The creatures outside looked from pig to man, and from man to pig, and from pig to man again; but already it was impossible to say which was which." How does this extract then reflect a cyclical structure? How does this extract show that the situation at the beginning of the story is the same as the situation at the end of the story? If you feel completely confident and you want to have a go at this, pause the video here and annotate your extract with the answer.

Which parts of the extract reflect a cyclical structure? If you need more support keep watching.

I've underlined the key parts of the extract that will help you answer the question.

How does the extract reflect a cyclical structure? I've given you some blue highlighted chunks of the extract to help you.

If you now feel more confident to have a go, pause the video here and have a go at annotating the bits I've highlighted.

If you're still not sure, keep watching.

And here are the annotations.

So when Orwell writes that the 12 voices we're all alike, that's telling us that the pigs have become humans.

The pigs and the humans are the same.

They are all alike.

There's no difference.

And the final part, "But already, it was impossible to say which was which." Is showing that the pigs now seem like men.

And therefore, if the pigs are now like men the farm is being controlled by men, by humans just like it was at the beginning of the story.

At the beginning of the story the animals are unhappy because man is controlling them and taking everything from them.

And now we're at the end of the story and even though it's pigs in charge, the pigs are now like man and therefore the animals are still being controlled.

Having things taken off them by man because the pigs have become exactly like man.

Make sure you pause the video, rewind it, whatever you need to do to make sure you have all of those notes down and that you fully understand how the story has a cyclical structure.

If you're happy, you're confident and you think, "Yeah, I've got this.

I know what she's talking about." Then let's move forward.

So this is a reminder of why Orwell wrote "Animal Farm".

Orwell wrote "Animal Farm" as an allegory for the Russian Revolution.

He wanted to draw attention to the way cruel leaders treated ordinary people.

And he wanted to warn the readers about the future.

So he was drawing attention to the fact that cruel leaders will keep coming again and again.

If we don't do anything about it and we sit back and let it happen, there will always be cruel leaders treating ordinary people badly.

So your question, "Why do you think George Orwell has used a cyclical structure when writing 'Animal Farm'?" If you feel completely comfortable with answering this, pause the video, write your answer including that vocabulary in the blue box.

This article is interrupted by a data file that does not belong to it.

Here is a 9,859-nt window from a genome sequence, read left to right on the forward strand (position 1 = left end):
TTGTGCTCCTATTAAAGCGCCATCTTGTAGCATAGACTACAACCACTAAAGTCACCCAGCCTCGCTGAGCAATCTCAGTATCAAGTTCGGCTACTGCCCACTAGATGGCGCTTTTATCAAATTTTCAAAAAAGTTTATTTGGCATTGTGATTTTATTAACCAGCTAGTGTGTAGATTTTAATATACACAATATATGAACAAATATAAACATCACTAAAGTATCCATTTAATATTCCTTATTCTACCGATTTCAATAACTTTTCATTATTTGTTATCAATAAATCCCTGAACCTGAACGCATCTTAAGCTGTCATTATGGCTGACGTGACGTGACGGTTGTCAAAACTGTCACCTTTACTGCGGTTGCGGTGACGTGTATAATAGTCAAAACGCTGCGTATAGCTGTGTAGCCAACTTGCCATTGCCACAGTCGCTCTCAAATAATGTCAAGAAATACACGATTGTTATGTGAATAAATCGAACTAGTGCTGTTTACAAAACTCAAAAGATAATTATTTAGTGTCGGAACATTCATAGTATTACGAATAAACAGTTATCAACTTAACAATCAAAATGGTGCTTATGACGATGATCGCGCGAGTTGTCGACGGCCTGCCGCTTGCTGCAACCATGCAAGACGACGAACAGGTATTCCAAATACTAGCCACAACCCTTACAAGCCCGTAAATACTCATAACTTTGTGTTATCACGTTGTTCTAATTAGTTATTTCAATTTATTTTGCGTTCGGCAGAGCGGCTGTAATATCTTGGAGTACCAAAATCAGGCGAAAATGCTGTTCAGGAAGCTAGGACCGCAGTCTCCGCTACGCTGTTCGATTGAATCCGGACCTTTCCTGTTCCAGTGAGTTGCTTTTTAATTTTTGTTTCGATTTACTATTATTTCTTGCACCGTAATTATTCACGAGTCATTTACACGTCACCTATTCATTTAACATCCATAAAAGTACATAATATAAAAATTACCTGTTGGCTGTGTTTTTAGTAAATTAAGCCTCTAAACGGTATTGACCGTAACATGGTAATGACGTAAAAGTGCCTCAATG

However, if you think you'd need more help, have a look at the hint.

What was Orwell suggesting about leaders who abused their political power? Orwell was suggesting that anyone who becomes too powerful will always abuse their power.

And that every leader out there is going to become a tyrant.

He's warning that history will repeat itself.

And as ordinary people, we need to make sure that no one person ever has too much power.

That's what Orwell is writing about.

That's his message to us.

So pause the video, try your absolute best at answering this question and then press play when you'd like to check your answer for some feedback.

Good luck.

Here is an idea of an answer you might have written.

George Orwell might have used a cyclical structure to warn readers that history repeats itself.

He might have been suggesting that all leaders will become tyrants because they enjoy power too much.

That's a really standard answer.

So I would expect everyone to have all of those ideas.

Some of you might have written a loads more than that which is absolutely brilliant.

As long as your answer includes something about history repeating itself and about leaders constantly becoming tyrants because they have too much power.

You should be really, really pleased with the work you've done because that's an excellent answer.

And that is our final lesson of "Animal Farm" come to an end.

It's been absolutely brilliant to work with you.

You should be so proud of everything you've learned and you should definitely go around and tell everyone how much you know about George Orwell and "Animal Farm".

Never be embarrassed about learning.

You should definitely show off all of this stuff that you've now got in your head.

So massive well done from me.

Please make sure to ask your parent or carer to share your work on Twitter if they would like to.

Our Twitter handle is @OakNational #LearnwithOak and I for one would love to see the work that you've done on this.

And I'm sure teachers, friends, and family would as well.

So be really, really proud of yourselves, go and finish off the exit quiz for that final bit of work and then you can relax.

Well done and hopefully I will see you very, very soon.

Thank you.